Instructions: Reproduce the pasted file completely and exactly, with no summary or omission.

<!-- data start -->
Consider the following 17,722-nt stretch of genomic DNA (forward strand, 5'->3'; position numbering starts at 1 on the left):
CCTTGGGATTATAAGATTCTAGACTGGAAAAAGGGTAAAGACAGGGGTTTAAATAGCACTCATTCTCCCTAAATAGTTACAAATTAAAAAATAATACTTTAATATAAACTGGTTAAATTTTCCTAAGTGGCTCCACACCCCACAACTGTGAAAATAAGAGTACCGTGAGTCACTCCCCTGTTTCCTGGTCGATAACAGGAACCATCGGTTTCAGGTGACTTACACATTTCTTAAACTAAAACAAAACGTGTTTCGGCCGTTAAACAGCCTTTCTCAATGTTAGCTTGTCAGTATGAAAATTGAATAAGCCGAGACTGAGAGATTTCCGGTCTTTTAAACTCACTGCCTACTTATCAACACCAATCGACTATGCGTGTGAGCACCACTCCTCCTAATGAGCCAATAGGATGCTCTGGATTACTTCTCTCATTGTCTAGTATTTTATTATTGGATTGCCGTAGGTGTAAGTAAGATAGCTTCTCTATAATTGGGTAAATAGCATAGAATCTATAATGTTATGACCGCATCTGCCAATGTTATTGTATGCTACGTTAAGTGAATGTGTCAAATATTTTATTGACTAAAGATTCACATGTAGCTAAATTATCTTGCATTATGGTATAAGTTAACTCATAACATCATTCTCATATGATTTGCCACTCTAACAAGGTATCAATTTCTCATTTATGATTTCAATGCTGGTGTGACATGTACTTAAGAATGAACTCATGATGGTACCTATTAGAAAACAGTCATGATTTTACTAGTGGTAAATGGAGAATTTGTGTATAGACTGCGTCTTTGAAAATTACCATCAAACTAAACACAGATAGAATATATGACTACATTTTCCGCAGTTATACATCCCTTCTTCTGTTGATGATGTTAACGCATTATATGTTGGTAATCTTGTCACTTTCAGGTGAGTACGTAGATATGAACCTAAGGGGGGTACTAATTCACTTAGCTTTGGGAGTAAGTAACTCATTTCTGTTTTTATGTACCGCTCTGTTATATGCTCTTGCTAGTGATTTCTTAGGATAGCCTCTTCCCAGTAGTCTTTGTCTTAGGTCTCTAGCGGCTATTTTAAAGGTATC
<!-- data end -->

Consider the following 17,722-nt stretch of genomic DNA (forward strand, 5'->3'; position numbering starts at 1 on the left):
CCTTGGGATTATAAGATTCTAGACTGGAAAAAGGGTAAAGACAGGGGTTTAAATAGCACTCATTCTCCCTAAATAGTTACAAATTAAAAAATAATACTTTAATATAAACTGGTTAAATTTTCCTAAGTGGCTCCACACCCCACAACTGTGAAAATAAGAGTACCGTGAGTCACTCCCCTGTTTCCTGGTCGATAACAGGAACCATCGGTTTCAGGTGACTTACACATTTCTTAAACTAAAACAAAACGTGTTTCGGCCGTTAAACAGCCTTTCTCAATGTTAGCTTGTCAGTATGAAAATTGAATAAGCCGAGACTGAGAGATTTCCGGTCTTTTAAACTCACTGCCTACTTATCAACACCAATCGACTATGCGTGTGAGCACCACTCCTCCTAATGAGCCAATAGGATGCTCTGGATTACTTCTCTCATTGTCTAGTATTTTATTATTGGATTGCCGTAGGTGTAAGTAAGATAGCTTCTCTATAATTGGGTAAATAGCATAGAATCTATAATGTTATGACCGCATCTGCCAATGTTATTGTATGCTACGTTAAGTGAATGTGTCAAATATTTTATTGACTAAAGATTCACATGTAGCTAAATTATCTTGCATTATGGTATAAGTTAACTCATAACATCATTCTCATATGATTTGCCACTCTAACAAGGTATCAATTTCTCATTTATGATTTCAATGCTGGTGTGACATGTACTTAAGAATGAACTCATGATGGTACCTATTAGAAAACAGTCATGATTTTACTAGTGGTAAATGGAGAATTTGTGTATAGACTGCGTCTTTGAAAATTACCATCAAACTAAACACAGATAGAATATATGACTACATTTTCCGCAGTTATACATCCCTTCTTCTGTTGATGATGTTAACGCATTATATGTTGGTAATCTTGTCACTTTCAGGTGAGTACGTAGATATGAACCTAAGGGGGGTACTAATTCACTTAGCTTTGGGAGTAAGTAACTCATTTCTGTTTTTATGTACCGCTCTGTTATATGCTCTTGCTAGTGATTTCTTAGGATAGCCTCTTCCCAGTAGTCTTTGTCTTAGGTCTCTAGCGGCTATTTTAAAGGTATC